Brady argues that “The People’s Republic of China (PRC) is using civilian links with Western countries to access cutting-edge scientific expertise with military-end-use”, and accuses several academics across multiple universities, including her own, of contributing to this phenomenon. “The [Chinese] People’s Liberation Army’s (PLA) rapid militarisation program is accelerating via an international technology transfer strategy, which includes academic exchanges, investment in foreign companies, espionage, and hacking”, she asserts. “Scientists work globally, so by accessing universities or tech companies in states with an advanced technology sector like New Zealand, the PLA can get a foothold within the international network of scholars working on a given subject area … enabling [agents] to launch from there to the United States, UK, or other states. Similarly, a Chinese company’s purchase of a New Zealand technology company could allow them to acquire a local identity, which they could then use to operate internationally.” Therefore, she says, “New Zealand commercial and educational links with PLA-affiliated organisations and individuals raise national security, as well as reputational, ethical and intellectual property [IP] risks. Some of these links potentially breach New Zealand’s international commitments and domestic laws.”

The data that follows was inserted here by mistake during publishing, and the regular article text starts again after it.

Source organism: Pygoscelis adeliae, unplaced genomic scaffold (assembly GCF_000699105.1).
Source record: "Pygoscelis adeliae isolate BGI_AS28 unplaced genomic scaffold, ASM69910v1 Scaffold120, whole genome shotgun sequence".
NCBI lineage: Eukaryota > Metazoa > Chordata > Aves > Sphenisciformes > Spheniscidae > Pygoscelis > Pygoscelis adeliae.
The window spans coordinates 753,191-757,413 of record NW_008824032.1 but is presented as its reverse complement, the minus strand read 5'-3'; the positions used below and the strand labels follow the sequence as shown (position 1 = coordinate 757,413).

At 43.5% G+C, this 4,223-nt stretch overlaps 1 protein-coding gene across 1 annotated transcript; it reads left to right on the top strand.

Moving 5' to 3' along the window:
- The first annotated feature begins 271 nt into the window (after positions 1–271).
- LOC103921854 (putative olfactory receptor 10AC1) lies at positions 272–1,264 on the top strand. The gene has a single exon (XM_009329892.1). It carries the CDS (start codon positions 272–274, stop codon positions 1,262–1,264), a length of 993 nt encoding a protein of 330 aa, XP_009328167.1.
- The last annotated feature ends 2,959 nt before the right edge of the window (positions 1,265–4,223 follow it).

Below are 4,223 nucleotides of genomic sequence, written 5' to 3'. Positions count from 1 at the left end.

Paranoia and innuendo
Most of the academics Brady names are Chinese nationals who are or were based in New Zealand, and who have either returned to China or have roles with universities there. It is therefore disingenuous to claim that any work they might do in China constitutes the transfer of IP from New Zealand, when the truth is more like the other way around. But as with the recent, Australian newspaper-engineered flap over similar academic exchanges between China and Australia,1 no concrete evidence of individual, let alone organised, IP theft or spying is provided; instead the thesis is simply asserted as fact, of which all subsequent predicates become “proof” by default. This is entirely unsurprising given that a major source for the Australian’s purported exposé, ASPI boy-wonder “strategic analyst” Alex Joske, was also a key contributor to Brady’s report and her most-cited individual source. “I am grateful to Alexis Joske, ASPI, for generously sharing a list of New ZealandPLA connected papers from his study on the PLA and technology transfer from the West and for reading the paper in draft form”, Brady wrote in a post-script. So much for peer review!